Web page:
May 20, 2016
Each year, Congress debates and makes key decisions about federal funding priorities for all government agencies, programs, and initiatives – including programs and resources that support our nation’s farmers and ranchers.
This week marks an important step in that process (known as appropriations), as the Senate Appropriations Committee approved a bill to fund the U.S. Department of Agriculture (USDA) and the Food and Drug Administration (FDA) for the coming fiscal year (FY), which begins on October 1. Overall, the bill provides $21.25 billion in discretionary funding, which is $250 million below the FY 2016 enacted level.
The House Appropriations Committee approved their bill several weeks ago, which means the next step in the process will be floor consideration and debate by both chambers, followed by negotiations to settle differences between the House and Senate versions of the bill.
The annual food, agriculture, and rural development spending bill approved by the Senate Committee this week includes some big wins for sustainable agriculture despite a very tough budget environment. Among the highlights in the bill are a funding increase for sustainable agriculture research, full funding for the Conservation Stewardship Program (CSP), and additional funding for outreach to beginning, socially disadvantaged, and veteran farmers.
This post provides a break down of the Senate Committee approved bill as it pertains to key sustainable farm and food priorities, as well as highlights from the committee’s debate and deliberation.
You can also download our annual appropriations tracker for a multi-year comparison of funding levels across bills.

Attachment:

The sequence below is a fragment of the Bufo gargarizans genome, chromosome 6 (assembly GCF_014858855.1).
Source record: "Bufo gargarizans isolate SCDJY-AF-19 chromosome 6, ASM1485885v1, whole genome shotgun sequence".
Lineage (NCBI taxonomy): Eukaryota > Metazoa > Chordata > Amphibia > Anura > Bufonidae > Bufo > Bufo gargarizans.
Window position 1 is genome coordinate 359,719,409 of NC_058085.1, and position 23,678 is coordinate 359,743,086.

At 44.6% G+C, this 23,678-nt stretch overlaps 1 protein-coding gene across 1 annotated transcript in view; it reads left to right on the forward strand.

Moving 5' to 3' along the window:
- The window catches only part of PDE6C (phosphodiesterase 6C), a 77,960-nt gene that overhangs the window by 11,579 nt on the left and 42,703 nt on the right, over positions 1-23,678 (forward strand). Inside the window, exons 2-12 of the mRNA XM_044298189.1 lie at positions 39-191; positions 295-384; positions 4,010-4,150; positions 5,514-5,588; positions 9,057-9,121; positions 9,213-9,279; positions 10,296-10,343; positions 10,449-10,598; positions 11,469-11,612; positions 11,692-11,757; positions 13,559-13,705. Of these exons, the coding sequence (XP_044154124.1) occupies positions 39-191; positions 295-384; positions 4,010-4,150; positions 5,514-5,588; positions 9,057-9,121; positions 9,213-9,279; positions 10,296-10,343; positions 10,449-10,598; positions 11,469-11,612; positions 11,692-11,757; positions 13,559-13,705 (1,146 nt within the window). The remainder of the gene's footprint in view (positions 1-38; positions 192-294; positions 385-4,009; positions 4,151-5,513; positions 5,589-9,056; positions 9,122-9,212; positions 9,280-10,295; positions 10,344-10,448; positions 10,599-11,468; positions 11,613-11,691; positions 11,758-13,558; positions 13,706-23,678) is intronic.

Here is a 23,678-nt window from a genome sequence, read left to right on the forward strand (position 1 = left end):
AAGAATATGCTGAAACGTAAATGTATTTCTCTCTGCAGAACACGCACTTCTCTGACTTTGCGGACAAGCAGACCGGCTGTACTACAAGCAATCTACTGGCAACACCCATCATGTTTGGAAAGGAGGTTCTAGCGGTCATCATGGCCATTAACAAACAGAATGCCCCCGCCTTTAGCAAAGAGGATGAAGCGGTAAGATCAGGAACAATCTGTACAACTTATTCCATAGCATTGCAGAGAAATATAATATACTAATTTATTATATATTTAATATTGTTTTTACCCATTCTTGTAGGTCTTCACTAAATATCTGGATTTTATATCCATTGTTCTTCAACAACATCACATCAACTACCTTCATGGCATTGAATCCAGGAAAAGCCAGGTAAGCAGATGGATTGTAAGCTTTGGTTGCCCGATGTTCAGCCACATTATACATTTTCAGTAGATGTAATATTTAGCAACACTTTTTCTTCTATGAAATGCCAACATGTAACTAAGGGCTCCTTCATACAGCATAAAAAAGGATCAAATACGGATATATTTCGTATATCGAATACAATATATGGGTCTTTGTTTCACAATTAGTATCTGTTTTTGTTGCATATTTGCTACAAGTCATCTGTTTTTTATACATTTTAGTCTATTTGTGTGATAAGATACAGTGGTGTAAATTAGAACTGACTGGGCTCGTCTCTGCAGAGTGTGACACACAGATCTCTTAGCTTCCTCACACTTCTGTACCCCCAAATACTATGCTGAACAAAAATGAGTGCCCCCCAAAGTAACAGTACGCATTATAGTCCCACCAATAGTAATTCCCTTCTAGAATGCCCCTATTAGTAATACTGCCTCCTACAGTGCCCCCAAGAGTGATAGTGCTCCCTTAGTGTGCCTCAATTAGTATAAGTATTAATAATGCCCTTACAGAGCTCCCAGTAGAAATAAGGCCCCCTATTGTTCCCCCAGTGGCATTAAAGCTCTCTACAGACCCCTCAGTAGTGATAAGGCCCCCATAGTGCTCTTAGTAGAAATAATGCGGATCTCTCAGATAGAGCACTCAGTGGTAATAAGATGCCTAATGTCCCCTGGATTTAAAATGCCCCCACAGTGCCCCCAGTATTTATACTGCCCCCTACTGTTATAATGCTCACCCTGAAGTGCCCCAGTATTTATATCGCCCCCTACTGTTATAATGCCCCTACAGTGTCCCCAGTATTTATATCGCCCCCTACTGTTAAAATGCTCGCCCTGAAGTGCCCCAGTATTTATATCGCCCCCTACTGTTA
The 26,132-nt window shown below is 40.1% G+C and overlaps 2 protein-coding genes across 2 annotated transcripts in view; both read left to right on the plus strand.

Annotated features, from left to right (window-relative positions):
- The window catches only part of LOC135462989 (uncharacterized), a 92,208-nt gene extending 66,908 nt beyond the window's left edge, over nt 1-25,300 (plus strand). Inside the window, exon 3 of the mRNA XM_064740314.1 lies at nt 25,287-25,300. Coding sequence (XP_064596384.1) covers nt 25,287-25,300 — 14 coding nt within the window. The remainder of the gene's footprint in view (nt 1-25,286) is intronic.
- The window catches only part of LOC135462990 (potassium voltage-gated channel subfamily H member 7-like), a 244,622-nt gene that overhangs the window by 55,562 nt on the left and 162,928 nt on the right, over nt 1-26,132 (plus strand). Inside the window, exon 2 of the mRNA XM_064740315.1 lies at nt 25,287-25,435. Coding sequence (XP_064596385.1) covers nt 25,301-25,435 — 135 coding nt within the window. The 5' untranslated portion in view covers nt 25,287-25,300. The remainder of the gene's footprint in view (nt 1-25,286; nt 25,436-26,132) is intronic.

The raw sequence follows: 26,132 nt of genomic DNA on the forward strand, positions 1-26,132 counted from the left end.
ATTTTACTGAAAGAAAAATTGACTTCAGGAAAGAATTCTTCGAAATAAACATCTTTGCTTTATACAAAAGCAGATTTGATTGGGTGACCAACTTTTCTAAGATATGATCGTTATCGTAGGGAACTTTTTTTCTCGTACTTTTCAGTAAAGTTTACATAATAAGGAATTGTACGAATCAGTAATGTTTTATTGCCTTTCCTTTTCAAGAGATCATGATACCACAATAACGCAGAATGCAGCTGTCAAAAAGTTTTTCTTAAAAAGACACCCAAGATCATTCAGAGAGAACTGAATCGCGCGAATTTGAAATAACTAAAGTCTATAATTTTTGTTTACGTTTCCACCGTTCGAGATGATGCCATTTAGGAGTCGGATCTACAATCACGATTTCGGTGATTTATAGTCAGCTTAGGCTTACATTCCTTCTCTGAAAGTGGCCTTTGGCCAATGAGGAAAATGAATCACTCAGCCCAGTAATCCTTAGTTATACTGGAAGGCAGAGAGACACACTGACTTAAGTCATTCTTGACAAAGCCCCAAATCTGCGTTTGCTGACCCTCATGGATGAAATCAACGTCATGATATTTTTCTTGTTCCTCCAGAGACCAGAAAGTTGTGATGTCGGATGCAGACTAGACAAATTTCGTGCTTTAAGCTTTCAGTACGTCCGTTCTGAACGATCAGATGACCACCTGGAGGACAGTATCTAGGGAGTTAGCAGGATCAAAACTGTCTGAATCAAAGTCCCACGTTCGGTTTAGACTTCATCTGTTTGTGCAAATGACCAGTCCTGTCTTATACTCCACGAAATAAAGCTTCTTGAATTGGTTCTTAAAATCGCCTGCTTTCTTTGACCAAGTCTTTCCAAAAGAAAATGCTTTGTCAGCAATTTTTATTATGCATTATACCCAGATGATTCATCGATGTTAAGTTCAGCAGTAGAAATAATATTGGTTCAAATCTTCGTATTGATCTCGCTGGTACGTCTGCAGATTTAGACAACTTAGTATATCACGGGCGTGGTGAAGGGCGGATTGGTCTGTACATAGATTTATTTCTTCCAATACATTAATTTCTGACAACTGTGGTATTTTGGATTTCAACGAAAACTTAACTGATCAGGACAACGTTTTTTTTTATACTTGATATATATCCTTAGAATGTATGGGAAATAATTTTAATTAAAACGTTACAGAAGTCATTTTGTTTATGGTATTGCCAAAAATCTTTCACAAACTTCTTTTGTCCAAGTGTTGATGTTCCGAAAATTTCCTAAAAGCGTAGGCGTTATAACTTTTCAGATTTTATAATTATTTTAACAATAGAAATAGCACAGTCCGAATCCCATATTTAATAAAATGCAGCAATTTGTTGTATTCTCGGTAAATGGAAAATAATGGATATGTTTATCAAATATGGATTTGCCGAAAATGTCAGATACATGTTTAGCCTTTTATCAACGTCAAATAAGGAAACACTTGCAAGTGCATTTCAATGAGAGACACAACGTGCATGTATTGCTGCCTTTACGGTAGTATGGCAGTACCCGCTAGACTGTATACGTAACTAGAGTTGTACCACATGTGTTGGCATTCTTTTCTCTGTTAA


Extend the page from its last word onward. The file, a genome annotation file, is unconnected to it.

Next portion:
Research, Education, Extension, and Food Safety Training
We are pleased that, like the House bill, the Senate bill meets USDA’s request for an increase in discretionary funding for the Agriculture and Food and Research Initiative (AFRI), raising funding from $350 million to $375 million. In addition to the increase in AFRI, we are thrilled that the bill includes $2.3 million in new funding for the Sustainable Agriculture Research and Education (SARE) program, which is the only USDA competitive grants research program with a clear and consistent focus on sustainability and farmer-driven research. The increase builds on a $2 million increase included last year, and, if included in the final appropriations package, would bring total SARE funding to $27 million in FY 2017 – the highest funding level ever achieved in the program’s nearly thirty year history.
In order to meet future productivity challenges, farmers need cutting-edge research that is easily accessible, regionally appropriate, and farmer-tested; and that’s exactly what SARE does. SARE serves as an important complement to AFRI, identifying innovations and trailblazing new lines of research, which AFRI funds can then further.
We are also pleased the Committee report includes the following language, which directs USDA to place a greater emphasis on public plant breeding research:
Section 7406 of the Food, Conservation, and Energy Act of 2008 specifies priority areas within the Agriculture and Food Research Initiative [AFRI], including an emphasis on conventional (classical) plant and animal breeding. The Committee strongly concurs with the intent of this section, and continuing its FY2016 guidance, encourages the agency to create a distinct funding stream within the AFRI program for development of publicly available, regionally adapted cultivars that are bred specifically to meet unique regional soil, climate, and cropping system conditions, for the benefit of U.S. producers, seed companies, processors and consumers. The Committee further directs the agency to report its progress in meeting this requirement.
We are disappointed, however, that while the bill provides increased funding for implementation and enforcement of the Food Safety Modernization Act (FSMA), it provides no increase for the Food Safety Outreach Program (FSOP). The FDA recently finalized new, expansive food safety regulations for farmers and food processors under the FSMA, making this training and education program critical to ensuring that producers, wholesalers, and processors are prepared to comply with the new rules.